Chaves’ overarching thesis is that contrary to popular opinion, the state of American religion over the last several decades can be summed up in one word: “continuity.” Chaves argues that claims that religion is undergoing either a renaissance or death are both wrong (10). In a key table that helps to orient the book (6-7), nearly 30 ways of measuring American religiosity are listed (i.e. “Prays at least several times a week,” “Birth of a child has strengthened religious faith,” “Knows God exists and has no doubts,” etc.), and without exception the percentages have only lightly fluctuated in decades (8).
Chaves says he uses the most reliable material for this opinion. He relies mainly on “the General Social Survey (GSS), a survey of the American adult population that has been conducted at least every other year since 1972.” (4) He also employs “the National Congregations Study (NCS), a national survey of local religious congregations from across the religious spectrum,” which have been in operation since near the turn of the 21st century (5). According to Chaves, despite its youth as a study “they offer the best information we have about congregational change since 1998.”** This is not my area of expertise so I’m inclined to cautiously assent to Chaves’ claim to be using excellent sources, but if any of you disagree please comment!
So is there anything interesting happening in American religion? Chaves says yes. Despite the apparent reality that there has not been major upheaval, he is quick to point out that “even in the midst of substantial continuity in American religion there are signs of change in the direction of less religion.” (11) There are some potentially anxiety-inducing (or positive, depending on your theology) signs, like the dwindling prestige and desire of vocational ministry (chapter 6) and the increasing intermingling of “religiosity and some kinds of political and social conservatism" (chapter 8). The latter sign, in Chaves’ view, has not led to “true polarization or culture war—yet.” (94)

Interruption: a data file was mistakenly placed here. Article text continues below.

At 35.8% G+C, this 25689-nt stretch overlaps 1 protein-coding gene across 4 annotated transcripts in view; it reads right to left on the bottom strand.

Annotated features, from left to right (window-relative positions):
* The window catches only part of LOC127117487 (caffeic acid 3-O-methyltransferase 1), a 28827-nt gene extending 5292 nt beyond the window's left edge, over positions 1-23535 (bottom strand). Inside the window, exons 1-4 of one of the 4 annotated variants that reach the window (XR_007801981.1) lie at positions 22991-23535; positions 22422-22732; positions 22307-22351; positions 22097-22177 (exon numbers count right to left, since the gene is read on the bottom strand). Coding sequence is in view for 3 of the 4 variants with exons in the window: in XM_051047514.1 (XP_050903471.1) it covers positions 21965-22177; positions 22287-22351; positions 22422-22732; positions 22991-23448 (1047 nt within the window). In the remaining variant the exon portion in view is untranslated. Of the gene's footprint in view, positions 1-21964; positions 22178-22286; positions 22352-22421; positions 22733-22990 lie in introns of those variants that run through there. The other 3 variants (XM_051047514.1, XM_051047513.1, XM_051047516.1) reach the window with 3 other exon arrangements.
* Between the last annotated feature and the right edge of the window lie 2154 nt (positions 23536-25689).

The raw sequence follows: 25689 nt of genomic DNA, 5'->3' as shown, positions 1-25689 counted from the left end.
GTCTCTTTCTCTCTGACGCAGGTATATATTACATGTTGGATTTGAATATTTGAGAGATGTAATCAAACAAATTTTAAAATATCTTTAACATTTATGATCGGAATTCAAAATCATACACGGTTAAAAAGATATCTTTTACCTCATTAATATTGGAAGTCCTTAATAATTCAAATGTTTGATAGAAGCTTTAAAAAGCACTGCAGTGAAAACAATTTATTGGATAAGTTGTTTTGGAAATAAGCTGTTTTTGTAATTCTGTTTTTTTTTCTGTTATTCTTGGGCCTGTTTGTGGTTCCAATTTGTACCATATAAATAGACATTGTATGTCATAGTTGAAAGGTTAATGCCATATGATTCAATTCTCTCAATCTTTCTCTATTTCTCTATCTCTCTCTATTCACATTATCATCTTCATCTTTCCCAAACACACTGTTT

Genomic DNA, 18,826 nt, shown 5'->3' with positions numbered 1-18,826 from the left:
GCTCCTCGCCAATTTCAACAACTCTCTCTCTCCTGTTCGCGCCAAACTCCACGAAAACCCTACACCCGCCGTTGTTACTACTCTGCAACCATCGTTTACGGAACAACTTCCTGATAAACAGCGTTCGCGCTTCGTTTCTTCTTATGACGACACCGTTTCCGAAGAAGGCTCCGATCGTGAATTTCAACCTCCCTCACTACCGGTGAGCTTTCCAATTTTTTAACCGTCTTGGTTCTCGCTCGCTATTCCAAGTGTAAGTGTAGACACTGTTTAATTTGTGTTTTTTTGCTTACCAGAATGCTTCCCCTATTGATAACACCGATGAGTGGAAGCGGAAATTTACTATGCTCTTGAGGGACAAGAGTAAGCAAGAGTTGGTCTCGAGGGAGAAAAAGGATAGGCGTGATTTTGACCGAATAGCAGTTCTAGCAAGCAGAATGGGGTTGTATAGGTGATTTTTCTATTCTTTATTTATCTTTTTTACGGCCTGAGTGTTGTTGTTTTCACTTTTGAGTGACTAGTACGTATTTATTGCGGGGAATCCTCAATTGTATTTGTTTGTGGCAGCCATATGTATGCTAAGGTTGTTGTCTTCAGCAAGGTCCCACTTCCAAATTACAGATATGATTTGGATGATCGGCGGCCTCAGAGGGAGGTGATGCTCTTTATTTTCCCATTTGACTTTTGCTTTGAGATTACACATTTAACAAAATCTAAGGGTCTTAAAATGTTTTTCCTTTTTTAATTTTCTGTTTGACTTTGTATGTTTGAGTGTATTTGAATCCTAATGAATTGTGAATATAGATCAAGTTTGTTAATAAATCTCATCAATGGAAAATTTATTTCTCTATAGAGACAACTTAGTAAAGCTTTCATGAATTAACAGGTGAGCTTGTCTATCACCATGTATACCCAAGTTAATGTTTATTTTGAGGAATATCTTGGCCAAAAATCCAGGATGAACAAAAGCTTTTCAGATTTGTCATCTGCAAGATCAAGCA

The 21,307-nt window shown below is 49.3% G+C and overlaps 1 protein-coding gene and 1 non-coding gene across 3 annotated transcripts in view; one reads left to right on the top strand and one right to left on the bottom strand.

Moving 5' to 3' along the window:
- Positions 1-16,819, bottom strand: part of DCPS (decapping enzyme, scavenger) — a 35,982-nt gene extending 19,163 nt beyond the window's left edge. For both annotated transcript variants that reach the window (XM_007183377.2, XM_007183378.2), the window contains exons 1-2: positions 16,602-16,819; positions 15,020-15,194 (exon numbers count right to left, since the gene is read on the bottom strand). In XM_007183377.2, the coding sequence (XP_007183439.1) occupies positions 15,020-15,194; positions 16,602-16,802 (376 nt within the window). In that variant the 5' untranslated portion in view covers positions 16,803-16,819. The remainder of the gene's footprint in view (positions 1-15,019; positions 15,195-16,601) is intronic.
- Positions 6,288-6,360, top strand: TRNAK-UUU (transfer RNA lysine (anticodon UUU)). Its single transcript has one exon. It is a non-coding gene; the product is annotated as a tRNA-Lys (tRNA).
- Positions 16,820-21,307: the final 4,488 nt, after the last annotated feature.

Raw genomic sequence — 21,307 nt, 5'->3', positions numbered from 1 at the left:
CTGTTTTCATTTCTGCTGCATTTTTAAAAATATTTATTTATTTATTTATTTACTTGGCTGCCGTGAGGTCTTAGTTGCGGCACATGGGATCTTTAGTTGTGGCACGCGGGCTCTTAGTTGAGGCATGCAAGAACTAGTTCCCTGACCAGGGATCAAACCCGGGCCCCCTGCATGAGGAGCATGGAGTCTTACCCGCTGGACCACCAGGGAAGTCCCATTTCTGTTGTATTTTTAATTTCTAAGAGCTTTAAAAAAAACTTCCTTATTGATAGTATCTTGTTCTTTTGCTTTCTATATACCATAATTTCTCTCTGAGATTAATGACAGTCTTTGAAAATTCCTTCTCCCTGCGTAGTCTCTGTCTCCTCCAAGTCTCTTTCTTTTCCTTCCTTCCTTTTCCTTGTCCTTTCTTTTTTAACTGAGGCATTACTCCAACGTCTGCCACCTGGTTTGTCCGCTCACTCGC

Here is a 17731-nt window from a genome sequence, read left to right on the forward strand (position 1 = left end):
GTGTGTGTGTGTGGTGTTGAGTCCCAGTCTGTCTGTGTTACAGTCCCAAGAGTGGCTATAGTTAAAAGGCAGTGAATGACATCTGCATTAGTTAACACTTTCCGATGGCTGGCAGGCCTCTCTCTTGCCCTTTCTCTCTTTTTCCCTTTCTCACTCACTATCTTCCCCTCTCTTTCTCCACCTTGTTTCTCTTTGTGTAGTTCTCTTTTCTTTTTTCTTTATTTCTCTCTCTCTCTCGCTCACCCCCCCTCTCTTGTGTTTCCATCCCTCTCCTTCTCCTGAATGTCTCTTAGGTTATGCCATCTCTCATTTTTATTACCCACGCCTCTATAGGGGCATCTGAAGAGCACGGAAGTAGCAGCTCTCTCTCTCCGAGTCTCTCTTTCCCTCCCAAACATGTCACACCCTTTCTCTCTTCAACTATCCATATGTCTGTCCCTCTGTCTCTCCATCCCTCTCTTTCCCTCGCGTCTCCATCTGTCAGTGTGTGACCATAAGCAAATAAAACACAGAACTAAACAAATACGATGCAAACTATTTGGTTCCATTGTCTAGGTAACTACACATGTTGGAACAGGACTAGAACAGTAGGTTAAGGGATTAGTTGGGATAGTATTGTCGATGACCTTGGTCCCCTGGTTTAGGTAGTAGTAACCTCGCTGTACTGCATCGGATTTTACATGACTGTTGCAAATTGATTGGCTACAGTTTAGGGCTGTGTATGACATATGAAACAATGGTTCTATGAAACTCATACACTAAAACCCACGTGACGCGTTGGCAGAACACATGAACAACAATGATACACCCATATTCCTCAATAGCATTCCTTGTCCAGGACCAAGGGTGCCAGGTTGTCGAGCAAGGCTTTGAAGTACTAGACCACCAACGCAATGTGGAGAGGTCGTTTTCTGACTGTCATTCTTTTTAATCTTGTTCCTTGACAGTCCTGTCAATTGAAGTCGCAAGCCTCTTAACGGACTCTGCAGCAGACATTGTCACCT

Along the way tidbits are mixed in that would be interesting by themselves. For example, the rejection of inerrancy appears to be specifically tied to education. When “college graduation rates stopped increasing rapidly,” so did the eschewal of inerrancy. Based on Chaves’ research it seems clear to me that we need to get a higher percentage of people in college (34-6)!
I don’t want to provide too many examples of his analysis, but I want to encourage you to read his book. So get to it!
*A rare exception to this occurs on pgs 18-9, where he shares a “sociology of religion” joke! I won’t spoil it for you, except to say that he was probably right to throw cold water on it.
**Chaves oversees the NCS (5).